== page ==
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Dear S yd, I’ m be­ing cy­ber bul­lied at school. I don’ t re­ally want to tell my prin­ci­ple or par­ents, as I’ m cer­tain that will only make it worse. Char­lie, Avalon, aged 15 In the old days the bul­ly­ing at my beach came as ty­ing young groms to a pole, naked, and leav­ing them in the sun for hours. If that sounds sadis­tic, and hu­mil­i­at­ing, it was, but I fear it is noth­ing on the on­go­ing stress you feel in the mod­ern world. I’m afraid my first ad­vice is that you need to tell an adult you trust. That takes brav­ery and courage, but in these sit­u­a­tions you need peo­ple with power to have your back. If you are not ready for that just yet, sim­ply dis­en­gage. Up your pri­vacy set­tings, block the ha­rassers and re­port the abuse to the so­cial me­dia plat­form. All of those can be done anony­mously. Al­ter­na­tively log off com­pletely. I know it’s a big part of our world, but you can al­ways fire up your so­cial me­dia chan­nels later on, once the pa­thetic bul­lies have turned their at­ten­tion else­where. Use that time off­line to go surf­ing more than ever, and en­gage with the ocean and the peo­ple in it. Peo­ple can’t ha­rass you in the tube, Char­lie. I can’ t stop pad­dling on the in­side at my home­break. I’ ve been surf­ing there for over 20 years, but re­cently it’ s changed so much. I don’ t seem to recog­nise hardly any­one in the line up, the old crew has bailed, and so fuck it, I try and getany­waveIwant. Trev,BarBeach Well, Trev, as much I as can em­pathise with you as a vic­tim of coastal gen­tri­fi­ca­tion, in the long run your at­ti­tude needs to change if you want to en­joy surf­ing at your lo­cal. Progress, like shit, hap­pens. You might be bet­ter off learn­ing about your new com­mu­nity. They were drawn there prob­a­bly for the same rea­sons as you. Try to find some com­mon ground, forge new surf­ing and com­mu­nity friendships and in­stead of be­ing known as “That cunt Trev”, you could be part of a new, thriv­ing, lineup, where your his­tory is re­spected and pad­dling on the in­side won’t be needed. Much. I am so afraid of big waves, I lit­er­ally piss my pants ev­ery time I pad­dle out when the surf is over four foot. I want to surf big­ger waves, I just can’t. It’s a men­tal thing. Kenny Stan­don, Bung­wahl There’s a psy­cho­log­i­cal the­ory that says when you avoid some­thing that scares you, you tend to ex­pe­ri­ence a sense of fail­ure. Ev­ery time you avoid a feared ob­ject or sit­u­a­tion, your anx­i­ety gains strength while you lose some. So, avoid­ing anx­i­ety main­tains and mag­ni­fies it. A clas­sic lose, lose. The an­swer? Exposure. Exposure is by far the most po­tent medicine known to psy­chol­ogy. Putting it sim­ply; you have to keep pad­dling out. The anx­i­ety will lessen, your fear will drop. In just un­der 1000 years, you will be surf­ing Waimea. Hey Syd, I’d like to think I’m pretty com­fort­able talk­ing to girls, prob­a­bly be­cause I have three sis­ters. How­ever I seem to make loads of friends that are girls, but can’t make any of them girl­friends. It’s reached the point where my mates now call me Di­a­monds. Kane, Jan Juc Your mates are hi­lar­i­ous, if not par­tic­u­larly help­ful. I would say there is worse places to be then the friend zone, like in­side Gnar­aloo at low tide for ex­am­ple. For in­side the friend zone you can gather in­tel­li­gence that few of your mates out­side the zone will ever come across. You have a VIP all ac­cess pass to the fe­male psych. On the flip­side if you have ro­man­tic feel­ings for some­one in the friend zone, you can’t stay there for­ever. Use that in­tel and your much boasted com­mu­ni­ca­tion skills to let your friend know how you feel. At best you gain a girl­friend, and if you be hon­est, you shouldn’t lose a friend. Di­a­monds need not be for­ever.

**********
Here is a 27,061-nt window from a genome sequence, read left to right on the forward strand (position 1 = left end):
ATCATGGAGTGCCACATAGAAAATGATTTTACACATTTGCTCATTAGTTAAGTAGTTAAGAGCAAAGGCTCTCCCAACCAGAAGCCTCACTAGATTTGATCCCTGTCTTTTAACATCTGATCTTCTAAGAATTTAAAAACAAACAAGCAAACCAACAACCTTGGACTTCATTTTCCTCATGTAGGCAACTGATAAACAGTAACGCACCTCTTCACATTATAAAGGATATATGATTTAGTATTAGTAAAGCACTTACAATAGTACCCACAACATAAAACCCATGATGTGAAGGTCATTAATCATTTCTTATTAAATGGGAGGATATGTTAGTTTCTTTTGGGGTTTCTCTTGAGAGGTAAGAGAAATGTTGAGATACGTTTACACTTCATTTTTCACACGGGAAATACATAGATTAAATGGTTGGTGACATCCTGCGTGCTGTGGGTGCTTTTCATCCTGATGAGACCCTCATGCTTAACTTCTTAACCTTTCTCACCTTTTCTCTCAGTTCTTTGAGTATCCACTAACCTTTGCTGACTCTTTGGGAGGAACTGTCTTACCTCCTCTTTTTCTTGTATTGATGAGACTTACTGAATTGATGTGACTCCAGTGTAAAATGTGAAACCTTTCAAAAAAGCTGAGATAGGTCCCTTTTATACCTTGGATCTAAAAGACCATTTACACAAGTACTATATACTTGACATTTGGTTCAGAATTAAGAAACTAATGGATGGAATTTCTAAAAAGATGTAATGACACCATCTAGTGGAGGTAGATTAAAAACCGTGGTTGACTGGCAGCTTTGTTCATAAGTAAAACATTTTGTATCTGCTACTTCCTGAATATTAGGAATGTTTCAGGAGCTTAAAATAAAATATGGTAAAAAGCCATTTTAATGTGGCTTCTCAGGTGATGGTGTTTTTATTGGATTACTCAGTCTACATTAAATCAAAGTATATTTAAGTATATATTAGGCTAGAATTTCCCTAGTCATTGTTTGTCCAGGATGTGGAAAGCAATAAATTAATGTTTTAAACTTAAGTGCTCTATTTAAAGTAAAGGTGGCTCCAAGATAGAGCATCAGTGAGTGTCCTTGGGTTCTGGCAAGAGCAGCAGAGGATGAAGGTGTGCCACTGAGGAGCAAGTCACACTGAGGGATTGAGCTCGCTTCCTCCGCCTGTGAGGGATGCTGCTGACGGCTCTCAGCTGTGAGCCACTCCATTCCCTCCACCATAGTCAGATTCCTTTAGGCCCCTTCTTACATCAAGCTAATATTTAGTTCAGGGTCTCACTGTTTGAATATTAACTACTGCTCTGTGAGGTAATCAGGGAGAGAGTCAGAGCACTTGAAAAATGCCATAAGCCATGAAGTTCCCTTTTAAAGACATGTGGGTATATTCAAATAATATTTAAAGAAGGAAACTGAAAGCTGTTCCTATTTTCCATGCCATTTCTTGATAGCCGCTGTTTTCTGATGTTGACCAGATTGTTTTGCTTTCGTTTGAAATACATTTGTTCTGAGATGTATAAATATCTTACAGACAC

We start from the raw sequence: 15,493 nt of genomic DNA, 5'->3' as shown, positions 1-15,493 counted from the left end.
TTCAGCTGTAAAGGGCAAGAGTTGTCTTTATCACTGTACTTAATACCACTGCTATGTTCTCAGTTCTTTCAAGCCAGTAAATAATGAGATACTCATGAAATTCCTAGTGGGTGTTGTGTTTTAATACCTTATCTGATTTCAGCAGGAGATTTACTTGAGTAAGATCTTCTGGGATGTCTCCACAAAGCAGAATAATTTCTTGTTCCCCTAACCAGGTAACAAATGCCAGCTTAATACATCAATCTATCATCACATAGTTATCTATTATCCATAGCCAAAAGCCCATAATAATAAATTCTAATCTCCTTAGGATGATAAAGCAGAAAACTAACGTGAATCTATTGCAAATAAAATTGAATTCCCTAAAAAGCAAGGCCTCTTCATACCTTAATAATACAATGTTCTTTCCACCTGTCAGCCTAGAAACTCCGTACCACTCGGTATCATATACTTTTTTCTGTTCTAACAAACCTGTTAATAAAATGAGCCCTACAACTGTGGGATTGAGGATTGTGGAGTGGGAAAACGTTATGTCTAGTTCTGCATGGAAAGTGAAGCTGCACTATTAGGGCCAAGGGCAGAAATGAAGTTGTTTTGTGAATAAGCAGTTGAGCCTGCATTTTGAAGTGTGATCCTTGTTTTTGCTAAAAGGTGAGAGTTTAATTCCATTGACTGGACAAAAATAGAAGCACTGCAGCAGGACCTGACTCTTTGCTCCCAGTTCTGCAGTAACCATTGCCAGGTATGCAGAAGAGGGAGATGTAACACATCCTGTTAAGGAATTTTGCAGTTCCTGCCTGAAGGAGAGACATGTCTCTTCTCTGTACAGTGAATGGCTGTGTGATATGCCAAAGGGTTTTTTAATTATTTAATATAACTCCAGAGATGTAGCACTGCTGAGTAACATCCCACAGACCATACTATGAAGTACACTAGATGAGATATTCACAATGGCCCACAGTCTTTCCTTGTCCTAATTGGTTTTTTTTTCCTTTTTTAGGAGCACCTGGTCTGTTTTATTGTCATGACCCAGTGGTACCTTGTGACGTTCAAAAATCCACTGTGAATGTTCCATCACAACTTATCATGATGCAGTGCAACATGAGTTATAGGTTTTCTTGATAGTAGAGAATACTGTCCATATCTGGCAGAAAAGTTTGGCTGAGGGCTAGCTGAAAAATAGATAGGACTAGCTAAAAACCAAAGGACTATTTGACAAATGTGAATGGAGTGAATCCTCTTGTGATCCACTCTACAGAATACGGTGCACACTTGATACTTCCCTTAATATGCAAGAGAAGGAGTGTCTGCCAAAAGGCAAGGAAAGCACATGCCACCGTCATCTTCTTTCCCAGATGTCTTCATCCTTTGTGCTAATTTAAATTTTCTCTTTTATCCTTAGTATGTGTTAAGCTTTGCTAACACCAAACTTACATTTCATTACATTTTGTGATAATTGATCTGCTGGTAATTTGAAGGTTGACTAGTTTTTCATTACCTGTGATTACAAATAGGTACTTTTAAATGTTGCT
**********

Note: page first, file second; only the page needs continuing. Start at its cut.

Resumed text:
If you have a ques­tion about any­thing at all please send to dear­[email protected]

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